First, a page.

McRo Inc. v. Namco Bandai et al.
United States District Court for the Central District of California
Issued November 13, 2018, Case No: CV 12-10322-GW(FFMx)
On November 13, 2018, the Central District of California issued a ruling which added another wrinkle to the McRo, Inc. v. Namco Bandai saga. As a quick recap, McRo asserted two patents related to animated lip synchronizing against pretty much the entire the video game industry. The district court initially found the patents to be invalid under 35 U.S.C. 101 as directed to an abstract idea, but the Federal Circuit reversed, finding the patents to be valid. For a more in-depth analysis click here to read our previous post. Now, on remand, the district court has issued summary judgment holding U.S. patent No. 6,611,278 (the ‘278 Patent) invalid under 35 U.S.C. 112 for lack of enablement (§ 112 also covers definiteness of claims). Typically, questions regarding enablement go before a jury, so it is somewhat unusual for a judge to grant a summary judgment based on enablement under § 112.
A patent must describe “the manner and process of making and using, in such full, clear, concise, and exact terms as to enable any person skilled in the art to which it pertains, or with which it is most nearly connected, to make and use [the invention].” 35 U.S.C. 112. According to section 112, a patent is enabled when a person skilled in the art can read the patent and recreate the invention. Section 112 allows for some experimentation if it is merely routine or the patent provides guidance about the direction. See Vasudevan Software, Inc. v. MicroStrategy Inc., 782 F.3d 671, 684 (Fed. Cir. 2015). However, a patent must enable the full scope of the claims. See Auto. Techs. Int’l, Inc. v. BMW of N. Am., Inc., 501 F.3d 1274, 1285 (Fed. Cir. 2007); see also LizardTech, Inc. v. Earth Resource Mapping, Inc., 424 F.3d 1336, 1346 (Fed. Cir. 2005). If a patent claim is written broadly to encompass several methods but the disclosure only mentions one method, then the patent might not be enabled as to the full scope of the claims.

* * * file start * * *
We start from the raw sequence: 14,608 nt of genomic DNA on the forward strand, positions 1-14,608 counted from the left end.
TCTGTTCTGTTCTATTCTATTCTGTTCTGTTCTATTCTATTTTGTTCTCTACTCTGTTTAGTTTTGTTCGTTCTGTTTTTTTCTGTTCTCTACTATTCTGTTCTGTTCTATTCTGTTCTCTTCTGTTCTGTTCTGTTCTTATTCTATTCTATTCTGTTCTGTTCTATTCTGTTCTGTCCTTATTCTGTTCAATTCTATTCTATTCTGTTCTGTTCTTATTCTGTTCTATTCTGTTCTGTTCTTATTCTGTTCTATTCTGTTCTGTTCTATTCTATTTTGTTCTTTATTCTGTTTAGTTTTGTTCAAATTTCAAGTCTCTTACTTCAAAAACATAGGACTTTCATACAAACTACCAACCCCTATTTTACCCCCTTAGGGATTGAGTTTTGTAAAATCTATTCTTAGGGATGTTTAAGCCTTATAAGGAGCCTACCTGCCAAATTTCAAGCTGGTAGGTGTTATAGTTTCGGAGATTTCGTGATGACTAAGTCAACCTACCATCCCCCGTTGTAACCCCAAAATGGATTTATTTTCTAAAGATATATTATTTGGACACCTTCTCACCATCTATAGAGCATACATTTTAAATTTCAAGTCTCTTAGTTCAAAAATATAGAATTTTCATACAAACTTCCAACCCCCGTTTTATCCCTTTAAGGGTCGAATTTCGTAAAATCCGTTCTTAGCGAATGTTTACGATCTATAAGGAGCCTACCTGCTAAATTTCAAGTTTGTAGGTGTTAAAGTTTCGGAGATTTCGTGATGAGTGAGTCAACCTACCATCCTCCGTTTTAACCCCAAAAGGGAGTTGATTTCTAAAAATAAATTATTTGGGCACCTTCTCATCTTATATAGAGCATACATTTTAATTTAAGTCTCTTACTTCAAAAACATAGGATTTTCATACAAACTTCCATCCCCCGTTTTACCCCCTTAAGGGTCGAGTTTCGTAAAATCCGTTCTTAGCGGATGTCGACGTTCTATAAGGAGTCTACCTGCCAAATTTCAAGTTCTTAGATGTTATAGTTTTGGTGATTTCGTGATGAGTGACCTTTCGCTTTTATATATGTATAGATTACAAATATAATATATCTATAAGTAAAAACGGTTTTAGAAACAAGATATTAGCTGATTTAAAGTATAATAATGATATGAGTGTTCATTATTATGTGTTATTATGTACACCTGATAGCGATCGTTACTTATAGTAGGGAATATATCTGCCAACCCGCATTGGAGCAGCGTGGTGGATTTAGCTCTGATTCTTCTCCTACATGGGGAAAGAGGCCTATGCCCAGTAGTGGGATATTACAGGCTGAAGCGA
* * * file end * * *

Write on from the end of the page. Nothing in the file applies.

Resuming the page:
The District Court found the ‘278 Patent was not enabled because the claims were too broad for a person skilled in the art to make and use the full scope of the invention. McRo argued for and was able to secure a broad construction of the ‘278 Patent claims earlier during the litigation, but the broad construction has now worked against them. The district court found that the patent claims were written too broadly for a person of ordinary skill in the art to understand the full scope of the claims. McRo tried to argue that the unmentioned details for implementing the full, broad scope of the claims were well known in the art and already discussed within other prior art, but the district court rejected that argument. McRo also alleged that the ‘278 Patent was enabled because it disclosed a single method. The district court held disclosing a single method was not enough to enable the full scope of the claims of the ’278 Patent. Thus, the district court found the ‘278 Patent invalid because the description of the invention did not enable the full scope of the claims. The court also found the defendants did not infringe the ‘278 Patent since it is invalid.
This case highlights the tightrope that litigants walk when they pursue broad claim construction. While that might help their infringement case, it can come back to haunt their validity defense, as evidenced here.
McRo could appeal the District Court’s ruling to the Federal Circuit. Even if McRo does not appeal, there is still ongoing litigation involving McRo and Square Enix over a different patent. In either situation, we will provide an update when available.